Derrick Gordon (Ty Wright/AP) Derrick Gordon (Ty Wright/AP)

For years, people openly wondered when a male professional athlete would come out as gay. Then Jason Collins became the first openly gay male professional athlete to do so. “I’m a 34-year-old NBA center. I’m black. And I’m gay,” he proudly announced in Sports Illustrated a year ago this month. Those 10 words set him free. And they emboldened others to follow. Two months ago, University of Missouri football player Michael Sam followed suit. becoming the first in his sport to come out. Today, we’re celebrating Derrick Gordon.

Gordon is a sophomore basketball player at the University of Massachusetts. His coming out makes him the first openly gay player in Division I men’s college basketball. “I just didn’t want to hide anymore, in any way,” Gordon said during a lengthy interview with  Kate Fagan of ESPN. “I didn’t want to have to lie or sneak. I’ve been waiting and watching for the last few months, wondering when a Division I player would come out, and finally I just said, ‘Why not me?’”

Collins’s coming out was a thunderbolt for Gordon. “When he came out, I wanted to come out the next day,” he said. But Gordon said he hesitated because Collins wasn’t signed to an NBA team when came out. That changed in February when Collins signed with the Brooklyn Nets. Thus, he became the first openly gay male professional basketball player.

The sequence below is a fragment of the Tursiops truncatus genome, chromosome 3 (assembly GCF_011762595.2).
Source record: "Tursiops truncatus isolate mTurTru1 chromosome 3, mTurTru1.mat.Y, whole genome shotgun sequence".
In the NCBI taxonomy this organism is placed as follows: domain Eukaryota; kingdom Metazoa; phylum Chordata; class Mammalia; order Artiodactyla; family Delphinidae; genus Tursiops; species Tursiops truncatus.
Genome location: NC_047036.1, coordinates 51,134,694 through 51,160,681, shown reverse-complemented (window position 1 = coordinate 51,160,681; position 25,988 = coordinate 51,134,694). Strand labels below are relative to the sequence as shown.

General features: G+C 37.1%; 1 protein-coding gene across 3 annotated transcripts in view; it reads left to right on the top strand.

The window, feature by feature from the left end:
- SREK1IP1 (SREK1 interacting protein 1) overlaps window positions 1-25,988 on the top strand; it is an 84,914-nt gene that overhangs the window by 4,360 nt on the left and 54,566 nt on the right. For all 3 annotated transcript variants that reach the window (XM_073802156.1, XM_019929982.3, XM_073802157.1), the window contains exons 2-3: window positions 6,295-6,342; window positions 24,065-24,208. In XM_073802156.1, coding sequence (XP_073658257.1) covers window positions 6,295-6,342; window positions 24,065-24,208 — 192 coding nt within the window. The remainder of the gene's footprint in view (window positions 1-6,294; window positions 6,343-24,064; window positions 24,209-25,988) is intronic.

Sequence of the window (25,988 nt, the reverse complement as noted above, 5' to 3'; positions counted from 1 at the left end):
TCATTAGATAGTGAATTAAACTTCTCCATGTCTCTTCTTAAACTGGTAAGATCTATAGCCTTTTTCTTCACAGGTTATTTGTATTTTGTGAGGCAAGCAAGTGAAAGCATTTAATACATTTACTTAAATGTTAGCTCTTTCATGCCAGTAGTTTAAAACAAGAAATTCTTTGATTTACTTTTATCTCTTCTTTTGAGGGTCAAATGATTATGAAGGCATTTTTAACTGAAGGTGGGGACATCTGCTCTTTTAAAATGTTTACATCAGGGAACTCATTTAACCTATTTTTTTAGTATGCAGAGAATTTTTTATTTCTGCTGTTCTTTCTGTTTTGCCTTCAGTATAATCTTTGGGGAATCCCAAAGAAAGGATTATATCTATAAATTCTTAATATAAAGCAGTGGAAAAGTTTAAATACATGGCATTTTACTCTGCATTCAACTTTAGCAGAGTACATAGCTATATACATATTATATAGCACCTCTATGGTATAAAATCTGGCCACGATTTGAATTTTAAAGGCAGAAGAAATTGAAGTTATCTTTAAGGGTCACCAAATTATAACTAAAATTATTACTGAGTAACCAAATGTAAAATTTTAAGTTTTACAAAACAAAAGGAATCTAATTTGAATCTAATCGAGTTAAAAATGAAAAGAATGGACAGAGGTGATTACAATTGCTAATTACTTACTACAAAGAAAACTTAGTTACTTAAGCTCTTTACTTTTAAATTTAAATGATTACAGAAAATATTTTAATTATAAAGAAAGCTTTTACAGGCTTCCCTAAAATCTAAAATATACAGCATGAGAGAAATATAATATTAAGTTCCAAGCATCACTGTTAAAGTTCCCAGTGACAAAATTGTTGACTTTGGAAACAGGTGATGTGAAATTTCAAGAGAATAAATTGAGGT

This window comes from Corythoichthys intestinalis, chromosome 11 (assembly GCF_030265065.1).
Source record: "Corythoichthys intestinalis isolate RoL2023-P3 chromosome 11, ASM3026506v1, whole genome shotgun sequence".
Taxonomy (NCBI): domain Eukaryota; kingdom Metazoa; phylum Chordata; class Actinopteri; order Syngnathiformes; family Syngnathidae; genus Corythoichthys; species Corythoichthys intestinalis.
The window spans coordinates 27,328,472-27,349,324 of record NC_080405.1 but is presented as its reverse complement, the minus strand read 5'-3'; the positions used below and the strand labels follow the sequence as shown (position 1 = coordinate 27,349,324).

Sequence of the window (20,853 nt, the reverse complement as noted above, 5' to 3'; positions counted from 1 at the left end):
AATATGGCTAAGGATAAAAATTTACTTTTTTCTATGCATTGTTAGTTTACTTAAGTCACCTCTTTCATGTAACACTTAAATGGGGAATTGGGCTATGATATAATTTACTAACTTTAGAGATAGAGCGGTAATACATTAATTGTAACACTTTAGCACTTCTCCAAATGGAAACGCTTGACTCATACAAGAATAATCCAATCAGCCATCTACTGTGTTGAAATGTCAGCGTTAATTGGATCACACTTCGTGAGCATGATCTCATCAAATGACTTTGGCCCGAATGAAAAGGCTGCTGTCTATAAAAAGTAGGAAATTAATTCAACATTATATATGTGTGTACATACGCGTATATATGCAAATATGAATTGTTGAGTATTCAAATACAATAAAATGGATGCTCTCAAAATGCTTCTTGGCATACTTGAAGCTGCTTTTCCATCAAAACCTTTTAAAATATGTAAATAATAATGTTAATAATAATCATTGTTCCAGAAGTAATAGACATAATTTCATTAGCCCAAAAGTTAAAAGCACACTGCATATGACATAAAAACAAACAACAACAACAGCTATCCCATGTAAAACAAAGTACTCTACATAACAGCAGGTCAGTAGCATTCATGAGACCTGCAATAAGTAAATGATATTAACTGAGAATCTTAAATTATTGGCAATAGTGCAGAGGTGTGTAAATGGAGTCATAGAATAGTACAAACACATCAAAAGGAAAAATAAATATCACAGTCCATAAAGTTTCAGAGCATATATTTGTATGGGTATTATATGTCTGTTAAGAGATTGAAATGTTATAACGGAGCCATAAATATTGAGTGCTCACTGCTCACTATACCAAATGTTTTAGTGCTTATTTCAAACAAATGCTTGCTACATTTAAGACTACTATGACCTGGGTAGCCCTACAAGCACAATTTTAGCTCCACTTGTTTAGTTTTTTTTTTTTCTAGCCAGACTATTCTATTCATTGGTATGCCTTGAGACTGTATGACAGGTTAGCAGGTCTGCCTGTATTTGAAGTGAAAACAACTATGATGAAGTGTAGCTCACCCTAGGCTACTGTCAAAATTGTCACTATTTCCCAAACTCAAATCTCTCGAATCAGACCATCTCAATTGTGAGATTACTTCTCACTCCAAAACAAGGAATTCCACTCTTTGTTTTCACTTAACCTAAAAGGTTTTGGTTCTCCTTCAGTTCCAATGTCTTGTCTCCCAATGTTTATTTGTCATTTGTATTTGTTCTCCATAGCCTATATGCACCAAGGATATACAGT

While we cheer Gordon, we must cheer another athlete in another sport who came out at another school. Last month, Matthew Dooley came out to his varsity tennis team and coach at Notre Dame. He told his harrowing coming out story in a first-person account on A suicide attempt on Sept. 16, 2011 started his journey from closeted isolation to affirmation at one of the most conservative universities in the country. Not only was his best friend a rock of support, so was Notre Dame.

Collins, Sam, Gordon and Dooley are the new faces of sports. Out, proud and playing the sports that are equally integral to who they are. “No word or anything can hurt me right now,” Gordon told ESPN. “I know who I am and I’m happy with who I am.” May other athletes — student and professional who might be struggling in the closet — find the strength and courage to follow in the footsteps of these men.

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